Terry took command of the Dakotas and looked forward to this duty as he anticipated accomplishing significant and lasting work among the whites and Native Americans of the northern plains. The four main challenges facing Terry in his new assignment were to organize the new department, protect the settlers of the region, provide safe routes to Montana, and obtain peace with the Sioux. During his first tour of duty in the Dakotas, Terry participated in the Peace Commission of 1868 which led to the signing of the Treaty of 1868 with the Sioux. This treaty ceased to recognize Native American tribes as independent nations and, as a step towards possible U.S. citizenship, held each Native American accountable to the laws of the country. In addition, the military was to return hostile Native Americans to their reservations and not allow them to roam and hunt. The government also transferred the handling of Native American affairs from the Department of the Interior to the War Department. Various Sioux tribes signed this treaty but few were convinced that peace on the plains would last.
Terry’s last assignment was as commander of the Division of the Missouri from 1886–1888. He was promoted to major general of the regular army on March 3, 1886, thus becoming the only non-West Point graduate among the Civil War officers to attain that rank. His health began to decline, however, and he retired in 1888 due to illness. He died in New Haven, Connecticut, on December 16, 1890, and is buried in Grove Street cemetery. Terry’s memorial tablet on his gravestone reflects some of the words so often spoken about him during his lifetime:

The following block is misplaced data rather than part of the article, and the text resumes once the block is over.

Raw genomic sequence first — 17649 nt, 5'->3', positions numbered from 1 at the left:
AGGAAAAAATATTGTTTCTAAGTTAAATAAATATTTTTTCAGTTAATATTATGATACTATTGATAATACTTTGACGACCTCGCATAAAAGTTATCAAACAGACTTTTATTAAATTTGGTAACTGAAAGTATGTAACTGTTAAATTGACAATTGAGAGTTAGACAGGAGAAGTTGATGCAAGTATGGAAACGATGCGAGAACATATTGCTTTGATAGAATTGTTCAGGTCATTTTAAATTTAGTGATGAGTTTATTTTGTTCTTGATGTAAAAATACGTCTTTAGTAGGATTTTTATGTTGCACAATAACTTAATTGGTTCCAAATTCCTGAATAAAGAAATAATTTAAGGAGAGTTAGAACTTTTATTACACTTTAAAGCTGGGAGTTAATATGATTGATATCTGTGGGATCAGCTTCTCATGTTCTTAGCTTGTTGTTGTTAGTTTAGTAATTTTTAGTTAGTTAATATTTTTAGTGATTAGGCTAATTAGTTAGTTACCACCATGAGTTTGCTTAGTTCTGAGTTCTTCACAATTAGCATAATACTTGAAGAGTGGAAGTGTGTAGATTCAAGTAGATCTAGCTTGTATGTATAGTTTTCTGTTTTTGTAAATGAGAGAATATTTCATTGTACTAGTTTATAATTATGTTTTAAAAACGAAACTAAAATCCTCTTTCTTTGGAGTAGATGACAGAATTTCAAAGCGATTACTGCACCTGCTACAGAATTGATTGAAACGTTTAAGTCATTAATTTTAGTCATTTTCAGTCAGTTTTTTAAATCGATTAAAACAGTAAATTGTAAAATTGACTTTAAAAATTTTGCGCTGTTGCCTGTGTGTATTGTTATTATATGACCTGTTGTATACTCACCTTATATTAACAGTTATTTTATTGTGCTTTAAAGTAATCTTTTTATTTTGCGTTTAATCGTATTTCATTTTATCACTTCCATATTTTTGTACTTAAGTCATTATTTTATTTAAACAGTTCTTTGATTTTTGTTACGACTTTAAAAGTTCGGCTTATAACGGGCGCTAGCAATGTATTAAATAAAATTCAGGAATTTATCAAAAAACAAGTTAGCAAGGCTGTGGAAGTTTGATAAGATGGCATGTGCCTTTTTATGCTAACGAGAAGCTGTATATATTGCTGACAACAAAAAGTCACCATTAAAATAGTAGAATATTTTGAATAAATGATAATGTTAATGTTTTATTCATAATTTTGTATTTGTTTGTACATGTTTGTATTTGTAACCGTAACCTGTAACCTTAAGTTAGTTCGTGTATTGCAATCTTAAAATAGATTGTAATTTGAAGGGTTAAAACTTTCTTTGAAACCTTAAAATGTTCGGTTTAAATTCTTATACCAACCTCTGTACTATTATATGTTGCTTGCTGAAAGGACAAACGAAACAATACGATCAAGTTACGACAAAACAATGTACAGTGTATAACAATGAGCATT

IN MEMORY OF
ALFRED HOWE TERRY
MAJOR GENERAL, U.S.A
HONORED BY HIS COUNTRYMEN FOR
HIS UNSULLIED PATRIOTISM. AND FOR HIS
DEVOTED SERVICE TO THE NATION IN
WAR AND IN PEACE. LOVED FOR THE PURITY
OF HIS LIFE, AND THE NOBILITY OF HIS CHARACTER
Sandra Whitney is a graduate student in public history at Central Connecticut State University and is employed full time at the Otis Elevator Company.
This article was published as part of a semester-long graduate student project at Central Connecticut State University that examined Civil War monuments and their histories in and around the State Capitol in Hartford, Connecticut.